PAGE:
Stateside, eggnog never ventures far from its base of milk, eggs, sugar and those holiday baking spices that wrap your palette in a yuletide hug (think cinnamon, nutmeg and cloves). The Gin Joint in Charleston, for example, serves up a traditional recipe featuring cognac and dark rum.

“Customers really get into the holiday spirit with it,” says owner James Bolt.

The AC Lounge in Spartanburg, S.C. makes an on-trend salted caramel eggnog with caramel sauce and spiced rum. Food and beverage manager Stephanie Snipes loves that families can easily make their own nog by adding their favorite spirit and spices.

“Eggnog will always be popular because it is such a fun, easy drink to make,” she says. “Plus it evokes all those memories of how holidays felt so special when you were a child.”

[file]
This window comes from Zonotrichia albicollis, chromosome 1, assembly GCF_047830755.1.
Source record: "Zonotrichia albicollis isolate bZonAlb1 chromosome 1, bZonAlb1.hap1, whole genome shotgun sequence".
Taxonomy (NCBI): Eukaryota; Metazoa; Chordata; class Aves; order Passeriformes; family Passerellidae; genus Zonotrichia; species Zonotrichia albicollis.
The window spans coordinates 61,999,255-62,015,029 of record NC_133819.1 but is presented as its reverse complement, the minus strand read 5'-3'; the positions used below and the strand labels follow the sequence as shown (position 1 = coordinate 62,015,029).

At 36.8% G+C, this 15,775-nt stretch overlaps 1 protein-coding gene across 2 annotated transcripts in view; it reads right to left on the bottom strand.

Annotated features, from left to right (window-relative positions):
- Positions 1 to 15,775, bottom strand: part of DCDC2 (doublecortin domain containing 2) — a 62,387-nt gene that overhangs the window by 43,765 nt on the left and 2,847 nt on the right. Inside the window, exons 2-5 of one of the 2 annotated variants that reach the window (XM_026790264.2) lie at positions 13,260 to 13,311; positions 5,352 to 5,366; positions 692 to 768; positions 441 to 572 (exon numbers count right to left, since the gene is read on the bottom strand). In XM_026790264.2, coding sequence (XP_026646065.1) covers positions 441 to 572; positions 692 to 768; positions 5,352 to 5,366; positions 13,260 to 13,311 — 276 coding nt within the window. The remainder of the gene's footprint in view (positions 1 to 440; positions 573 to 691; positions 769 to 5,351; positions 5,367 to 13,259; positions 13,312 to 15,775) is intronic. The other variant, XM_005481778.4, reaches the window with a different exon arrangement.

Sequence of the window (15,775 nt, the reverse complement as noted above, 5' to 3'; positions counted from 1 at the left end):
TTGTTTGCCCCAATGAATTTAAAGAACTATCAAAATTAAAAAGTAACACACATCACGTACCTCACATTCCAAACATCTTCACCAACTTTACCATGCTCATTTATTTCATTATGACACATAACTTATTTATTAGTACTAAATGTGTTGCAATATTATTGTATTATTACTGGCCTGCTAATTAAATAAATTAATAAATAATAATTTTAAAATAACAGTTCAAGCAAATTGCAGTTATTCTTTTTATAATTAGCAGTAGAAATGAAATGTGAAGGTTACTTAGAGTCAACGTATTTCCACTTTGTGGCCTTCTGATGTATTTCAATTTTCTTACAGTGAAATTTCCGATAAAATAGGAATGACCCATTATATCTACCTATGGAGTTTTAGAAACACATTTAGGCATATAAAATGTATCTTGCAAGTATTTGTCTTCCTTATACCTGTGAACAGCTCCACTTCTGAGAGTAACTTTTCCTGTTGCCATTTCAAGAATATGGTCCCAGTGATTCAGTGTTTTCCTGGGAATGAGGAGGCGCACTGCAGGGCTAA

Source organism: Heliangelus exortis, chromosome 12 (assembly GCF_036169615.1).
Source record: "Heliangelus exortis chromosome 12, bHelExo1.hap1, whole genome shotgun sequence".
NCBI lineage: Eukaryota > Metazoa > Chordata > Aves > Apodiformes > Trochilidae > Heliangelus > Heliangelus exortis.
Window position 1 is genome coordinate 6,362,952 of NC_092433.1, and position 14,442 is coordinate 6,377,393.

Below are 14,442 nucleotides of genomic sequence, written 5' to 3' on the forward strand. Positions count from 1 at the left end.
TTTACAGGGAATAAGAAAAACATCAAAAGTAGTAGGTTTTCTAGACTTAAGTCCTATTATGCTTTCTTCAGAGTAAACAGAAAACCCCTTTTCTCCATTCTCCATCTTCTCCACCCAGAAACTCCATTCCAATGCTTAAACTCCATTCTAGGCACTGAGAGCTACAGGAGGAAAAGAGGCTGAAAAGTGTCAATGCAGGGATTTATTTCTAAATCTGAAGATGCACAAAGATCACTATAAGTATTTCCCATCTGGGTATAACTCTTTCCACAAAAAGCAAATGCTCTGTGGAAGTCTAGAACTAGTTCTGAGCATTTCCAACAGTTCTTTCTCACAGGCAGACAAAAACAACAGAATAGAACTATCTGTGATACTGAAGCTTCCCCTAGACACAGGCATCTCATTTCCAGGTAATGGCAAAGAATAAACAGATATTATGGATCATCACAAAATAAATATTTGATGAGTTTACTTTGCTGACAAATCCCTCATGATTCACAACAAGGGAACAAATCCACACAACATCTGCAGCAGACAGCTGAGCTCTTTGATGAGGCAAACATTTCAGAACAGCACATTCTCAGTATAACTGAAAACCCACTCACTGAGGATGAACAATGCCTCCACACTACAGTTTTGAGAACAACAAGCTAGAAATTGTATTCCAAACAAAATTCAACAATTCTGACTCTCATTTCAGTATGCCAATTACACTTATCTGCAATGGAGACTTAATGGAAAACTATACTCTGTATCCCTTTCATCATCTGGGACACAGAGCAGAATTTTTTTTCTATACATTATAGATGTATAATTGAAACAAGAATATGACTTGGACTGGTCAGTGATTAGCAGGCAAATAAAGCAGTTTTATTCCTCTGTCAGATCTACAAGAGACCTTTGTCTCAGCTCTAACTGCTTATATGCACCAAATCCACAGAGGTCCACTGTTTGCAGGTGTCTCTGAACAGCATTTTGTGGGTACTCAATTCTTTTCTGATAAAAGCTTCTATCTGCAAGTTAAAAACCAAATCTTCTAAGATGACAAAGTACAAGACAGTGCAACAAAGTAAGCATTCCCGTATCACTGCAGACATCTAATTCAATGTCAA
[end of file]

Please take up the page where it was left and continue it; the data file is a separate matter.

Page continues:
Still, despite its wide reach and nostalgia, not everyone is a fan of traditional eggnog. Those grocery store cartons especially can be overly sweet and heavy, and the idea of drinking raw egg yolks is not universally appealing. 

A Facelift for Eggnog

“I think eggnog itself can use a little bit of a facelift,” says Down One Bourbon Bar’s Leary. 

Her twist on the drink, which will be featured during Down One’s December pop-up event, Whiskey Wonderland, is to turn eggnog into a foam that tops an espresso martini. This way, customers enjoy sweet double-oaked bourbon and cold brew through the creaminess and spices of an eggnog topping. 

Leary’s hope is that the seasonal cocktail, called a Cold Kentucky Night, will tweak a new generation of drinkers to eggnog 2.0. If that fails, holidaymakers can always mask the taste of eggnog with booze, which is a lot more refined now than it was back in the day. We can all raise a glass of nog to that!